Chief Anderson and Pete tossed aside another splintered section of roof to clear the steps leading into yet another cellar. The sound of an engine's deep rumbling drew their attention to the street.
“Wonder who that is?” Pete asked as a late model Buick bounced over a mattress then rolled to a stop.
“Probably looking for family,” Anderson said as he returned to his task.
“Want me to…”
“No. Can't hide the truth from ’em. Let them see for themselves. If they have questions, they can come ask.”
Pete watched the car for a few minutes more but when the driver and passenger remained seated, he turned back to the pile of rubble still needing to be cleared.
Sonny sat behind the steering wheel staring out the window at the devastation surrounding him. He wasn't new to the Midwest and had been on the fringes of more than a few tornados but this was different. The storm's fury had been directed at this neighborhood and being so close to the aftermath was a sobering experience.
“Damn,” Sonny said.
“Not a whole lot left,” his companion added while looking out the side window. “Sure this is worth our time.”
“Won't know until we get out and check,” Sonny answered. He reached for the door handle, wrapping his fingers around the metal and slowly twisting it. When the latch released freeing the door, he pushed it open and stepped out.
“Think they'll stop us?” Clyde Norman asked as he walked around the front of the Buick to join Sonny. His suit was disheveled and he wiped his beefy hands down the cheap fabric trying to smooth out some of the winkles.
“Looks like they have enough problems without adding us to their list,” Sonny said. Looking around, he saw that the men of the search parties didn't appear too interested in them so he turned away from the car and cautiously picked his way across the debris littered street.
“How do you know which house was his?”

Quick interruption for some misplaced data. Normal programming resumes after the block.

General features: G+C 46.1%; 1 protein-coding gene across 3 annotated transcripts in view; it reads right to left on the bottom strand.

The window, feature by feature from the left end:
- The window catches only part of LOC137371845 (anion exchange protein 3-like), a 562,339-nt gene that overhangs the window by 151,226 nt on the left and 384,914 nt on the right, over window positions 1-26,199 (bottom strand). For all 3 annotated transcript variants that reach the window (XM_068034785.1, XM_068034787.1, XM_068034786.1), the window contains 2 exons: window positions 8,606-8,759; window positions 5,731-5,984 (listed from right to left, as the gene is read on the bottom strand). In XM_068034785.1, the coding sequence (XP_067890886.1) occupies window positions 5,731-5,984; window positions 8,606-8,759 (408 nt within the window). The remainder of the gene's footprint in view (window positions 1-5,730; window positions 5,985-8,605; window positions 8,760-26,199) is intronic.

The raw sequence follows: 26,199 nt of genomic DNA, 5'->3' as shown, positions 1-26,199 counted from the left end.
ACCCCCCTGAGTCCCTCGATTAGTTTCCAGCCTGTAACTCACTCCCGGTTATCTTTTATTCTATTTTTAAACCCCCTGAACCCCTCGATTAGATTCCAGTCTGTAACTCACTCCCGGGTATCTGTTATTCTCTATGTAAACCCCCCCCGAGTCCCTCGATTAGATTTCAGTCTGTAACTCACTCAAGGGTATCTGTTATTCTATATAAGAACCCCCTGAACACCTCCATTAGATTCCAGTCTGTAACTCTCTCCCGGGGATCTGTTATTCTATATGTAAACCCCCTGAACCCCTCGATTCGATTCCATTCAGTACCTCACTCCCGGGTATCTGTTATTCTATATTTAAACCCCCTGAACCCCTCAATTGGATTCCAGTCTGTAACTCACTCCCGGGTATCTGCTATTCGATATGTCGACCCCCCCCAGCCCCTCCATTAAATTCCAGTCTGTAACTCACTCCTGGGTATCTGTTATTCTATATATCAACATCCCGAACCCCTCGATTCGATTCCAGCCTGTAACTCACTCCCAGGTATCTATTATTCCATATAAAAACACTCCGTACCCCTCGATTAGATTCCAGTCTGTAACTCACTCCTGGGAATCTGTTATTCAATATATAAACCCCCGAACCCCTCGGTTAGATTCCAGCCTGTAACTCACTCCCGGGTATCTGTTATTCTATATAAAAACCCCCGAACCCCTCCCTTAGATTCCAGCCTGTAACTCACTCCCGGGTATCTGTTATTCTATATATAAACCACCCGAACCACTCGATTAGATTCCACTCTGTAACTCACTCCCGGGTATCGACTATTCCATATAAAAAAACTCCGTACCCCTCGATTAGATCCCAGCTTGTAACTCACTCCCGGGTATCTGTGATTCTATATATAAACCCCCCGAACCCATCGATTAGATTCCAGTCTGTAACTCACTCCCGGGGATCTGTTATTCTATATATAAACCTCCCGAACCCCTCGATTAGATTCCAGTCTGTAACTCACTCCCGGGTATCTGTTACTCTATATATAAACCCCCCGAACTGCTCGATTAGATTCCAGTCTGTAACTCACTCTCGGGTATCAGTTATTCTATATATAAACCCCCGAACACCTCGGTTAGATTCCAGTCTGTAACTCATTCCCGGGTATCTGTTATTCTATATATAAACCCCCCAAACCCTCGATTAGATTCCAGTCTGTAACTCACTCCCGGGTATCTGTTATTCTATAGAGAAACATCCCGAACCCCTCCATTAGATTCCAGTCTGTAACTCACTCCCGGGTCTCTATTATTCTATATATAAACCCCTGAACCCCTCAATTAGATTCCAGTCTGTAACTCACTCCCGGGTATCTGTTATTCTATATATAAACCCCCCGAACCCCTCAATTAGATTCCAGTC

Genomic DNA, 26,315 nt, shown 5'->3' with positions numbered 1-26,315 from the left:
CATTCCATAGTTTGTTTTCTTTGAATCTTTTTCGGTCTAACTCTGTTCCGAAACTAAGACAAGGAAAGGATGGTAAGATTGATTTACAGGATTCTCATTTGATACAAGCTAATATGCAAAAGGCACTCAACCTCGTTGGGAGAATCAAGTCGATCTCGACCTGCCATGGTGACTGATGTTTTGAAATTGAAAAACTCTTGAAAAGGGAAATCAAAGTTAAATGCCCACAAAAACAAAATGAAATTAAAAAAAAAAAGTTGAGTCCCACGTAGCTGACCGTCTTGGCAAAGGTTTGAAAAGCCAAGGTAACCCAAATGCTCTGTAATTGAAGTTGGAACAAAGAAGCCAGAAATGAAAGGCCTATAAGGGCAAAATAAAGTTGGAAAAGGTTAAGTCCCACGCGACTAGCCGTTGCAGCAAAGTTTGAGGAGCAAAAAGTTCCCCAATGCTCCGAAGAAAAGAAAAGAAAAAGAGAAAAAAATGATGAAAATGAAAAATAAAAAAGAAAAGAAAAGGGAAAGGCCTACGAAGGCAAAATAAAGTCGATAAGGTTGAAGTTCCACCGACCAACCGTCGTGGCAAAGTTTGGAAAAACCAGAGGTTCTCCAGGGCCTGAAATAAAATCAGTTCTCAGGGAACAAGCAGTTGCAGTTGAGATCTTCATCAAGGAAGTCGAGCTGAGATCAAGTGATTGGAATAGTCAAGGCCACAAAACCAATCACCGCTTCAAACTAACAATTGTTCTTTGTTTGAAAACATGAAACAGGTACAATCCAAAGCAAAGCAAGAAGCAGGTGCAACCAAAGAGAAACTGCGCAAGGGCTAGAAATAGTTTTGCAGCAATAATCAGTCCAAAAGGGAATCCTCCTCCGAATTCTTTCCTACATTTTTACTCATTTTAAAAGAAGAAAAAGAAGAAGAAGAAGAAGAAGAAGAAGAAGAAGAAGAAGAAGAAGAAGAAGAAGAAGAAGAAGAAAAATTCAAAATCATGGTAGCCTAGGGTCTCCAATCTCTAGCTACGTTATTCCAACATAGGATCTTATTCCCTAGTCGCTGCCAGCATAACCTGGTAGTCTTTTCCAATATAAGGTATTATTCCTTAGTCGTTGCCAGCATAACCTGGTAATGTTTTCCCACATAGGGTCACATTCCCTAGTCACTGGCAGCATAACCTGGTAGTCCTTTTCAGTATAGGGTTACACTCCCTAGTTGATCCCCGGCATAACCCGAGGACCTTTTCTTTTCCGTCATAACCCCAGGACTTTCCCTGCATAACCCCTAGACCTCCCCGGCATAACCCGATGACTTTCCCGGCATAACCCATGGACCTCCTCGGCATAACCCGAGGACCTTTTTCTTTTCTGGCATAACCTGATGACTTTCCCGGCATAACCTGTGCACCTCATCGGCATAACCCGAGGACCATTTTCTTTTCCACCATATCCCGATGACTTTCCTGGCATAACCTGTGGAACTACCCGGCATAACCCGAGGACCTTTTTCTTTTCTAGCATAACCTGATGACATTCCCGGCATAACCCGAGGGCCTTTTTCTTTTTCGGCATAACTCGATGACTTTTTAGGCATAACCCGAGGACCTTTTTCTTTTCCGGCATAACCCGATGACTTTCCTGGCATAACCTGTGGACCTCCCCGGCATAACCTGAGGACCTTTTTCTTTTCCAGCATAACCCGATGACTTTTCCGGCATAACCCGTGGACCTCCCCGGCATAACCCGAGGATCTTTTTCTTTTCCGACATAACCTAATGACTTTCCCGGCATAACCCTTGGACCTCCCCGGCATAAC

“You think this is the first time Rocks has sent me out here to check on him?”
Clyde kicked a broken chair out of his way. “Probably not,” he muttered.
Sonny stopped in front of a piece of plywood propped up against the front porch. The number one had been painted on the board and circled, sticky red paint sparkling as the sun shone through a break in the grey clouds.
“What's that mean?” Clyde asked.
Scratching his cheek, Sonny glanced down to the opposite end of the street where several men could be seen moving about the debris. “Might save some time by asking,” he said before walking back to the sidewalk. Clyde shrugged and followed without comment.
Breathing hard, Chief Anderson was standing at the top of the cellar steps when Sonny walked up. He readjusted the weight in his arms before stepping back to allow Pete time to complete his climb up the steps with his end of their heavy burden. Once both men were back on level ground, they carried the body to the front yard and gently placed it on the ground. “Grab that curtain,” Anderson instructed Sonny who, after a moment's hesitation, snatched up the piece of cloth clinging to the side of a smashed window frame. The cloth was stretched over the body and weighted down with pieces of debris.
“I don't envy your job,” Sonny commented when Anderson stood up.
As the chief pulled a sweat stained handkerchief from his back pocket and wiped his brow, he eyed the pair of strangers. Neither appeared ready to volunteer to help him in his grisly work. “You have business here?”
Sonny watched as Pete picked up a can of paint salvaged from one of the houses and painted a 1 and X on the bottom of a shattered drawer, all that remained of the dresser that it once belonged to. When he finished, Pete propped the drawer up against the porch.